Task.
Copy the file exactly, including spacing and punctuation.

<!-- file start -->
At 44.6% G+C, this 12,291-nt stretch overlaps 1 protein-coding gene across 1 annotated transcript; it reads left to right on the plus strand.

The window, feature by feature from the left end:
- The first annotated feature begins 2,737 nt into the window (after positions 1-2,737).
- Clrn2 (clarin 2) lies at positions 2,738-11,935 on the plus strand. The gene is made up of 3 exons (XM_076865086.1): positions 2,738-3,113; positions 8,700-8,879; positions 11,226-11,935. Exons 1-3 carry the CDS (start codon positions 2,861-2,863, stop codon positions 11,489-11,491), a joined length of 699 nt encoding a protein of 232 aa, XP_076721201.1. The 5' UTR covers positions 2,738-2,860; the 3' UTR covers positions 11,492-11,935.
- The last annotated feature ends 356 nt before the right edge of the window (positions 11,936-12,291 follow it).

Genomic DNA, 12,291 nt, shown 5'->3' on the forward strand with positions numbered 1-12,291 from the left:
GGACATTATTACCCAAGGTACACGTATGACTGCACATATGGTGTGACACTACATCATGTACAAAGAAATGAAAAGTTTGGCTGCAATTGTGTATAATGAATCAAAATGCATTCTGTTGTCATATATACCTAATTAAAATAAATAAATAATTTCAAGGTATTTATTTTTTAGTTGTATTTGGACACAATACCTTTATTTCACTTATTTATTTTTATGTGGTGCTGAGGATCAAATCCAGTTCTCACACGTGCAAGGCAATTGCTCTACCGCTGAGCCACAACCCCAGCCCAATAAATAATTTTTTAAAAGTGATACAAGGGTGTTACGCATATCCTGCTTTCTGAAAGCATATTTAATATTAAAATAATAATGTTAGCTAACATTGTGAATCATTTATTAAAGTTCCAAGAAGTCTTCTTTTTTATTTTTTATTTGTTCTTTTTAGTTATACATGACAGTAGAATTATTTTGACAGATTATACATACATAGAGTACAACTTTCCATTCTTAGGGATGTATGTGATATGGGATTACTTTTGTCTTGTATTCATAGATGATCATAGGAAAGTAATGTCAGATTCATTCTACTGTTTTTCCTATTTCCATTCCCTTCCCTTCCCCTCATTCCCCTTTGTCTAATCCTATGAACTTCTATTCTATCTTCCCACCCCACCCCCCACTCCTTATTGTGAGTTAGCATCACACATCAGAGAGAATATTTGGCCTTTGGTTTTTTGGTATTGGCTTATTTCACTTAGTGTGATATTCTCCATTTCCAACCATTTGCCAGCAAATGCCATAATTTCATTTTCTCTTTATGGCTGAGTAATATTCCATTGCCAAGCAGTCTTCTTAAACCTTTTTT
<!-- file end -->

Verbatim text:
At 44.6% G+C, this 12,291-nt stretch overlaps 1 protein-coding gene across 1 annotated transcript; it reads left to right on the plus strand.

The window, feature by feature from the left end:
- The first annotated feature begins 2,737 nt into the window (after positions 1-2,737).
- Clrn2 (clarin 2) lies at positions 2,738-11,935 on the plus strand. The gene is made up of 3 exons (XM_076865086.1): positions 2,738-3,113; positions 8,700-8,879; positions 11,226-11,935. Exons 1-3 carry the CDS (start codon positions 2,861-2,863, stop codon positions 11,489-11,491), a joined length of 699 nt encoding a protein of 232 aa, XP_076721201.1. The 5' UTR covers positions 2,738-2,860; the 3' UTR covers positions 11,492-11,935.
- The last annotated feature ends 356 nt before the right edge of the window (positions 11,936-12,291 follow it).

Genomic DNA, 12,291 nt, shown 5'->3' on the forward strand with positions numbered 1-12,291 from the left:
GGACATTATTACCCAAGGTACACGTATGACTGCACATATGGTGTGACACTACATCATGTACAAAGAAATGAAAAGTTTGGCTGCAATTGTGTATAATGAATCAAAATGCATTCTGTTGTCATATATACCTAATTAAAATAAATAAATAATTTCAAGGTATTTATTTTTTAGTTGTATTTGGACACAATACCTTTATTTCACTTATTTATTTTTATGTGGTGCTGAGGATCAAATCCAGTTCTCACACGTGCAAGGCAATTGCTCTACCGCTGAGCCACAACCCCAGCCCAATAAATAATTTTTTAAAAGTGATACAAGGGTGTTACGCATATCCTGCTTTCTGAAAGCATATTTAATATTAAAATAATAATGTTAGCTAACATTGTGAATCATTTATTAAAGTTCCAAGAAGTCTTCTTTTTTATTTTTTATTTGTTCTTTTTAGTTATACATGACAGTAGAATTATTTTGACAGATTATACATACATAGAGTACAACTTTCCATTCTTAGGGATGTATGTGATATGGGATTACTTTTGTCTTGTATTCATAGATGATCATAGGAAAGTAATGTCAGATTCATTCTACTGTTTTTCCTATTTCCATTCCCTTCCCTTCCCCTCATTCCCCTTTGTCTAATCCTATGAACTTCTATTCTATCTTCCCACCCCACCCCCCACTCCTTATTGTGAGTTAGCATCACACATCAGAGAGAATATTTGGCCTTTGGTTTTTTGGTATTGGCTTATTTCACTTAGTGTGATATTCTCCATTTCCAACCATTTGCCAGCAAATGCCATAATTTCATTTTCTCTTTATGGCTGAGTAATATTCCATTGCCAAGCAGTCTTCTTAAACCTTTTTT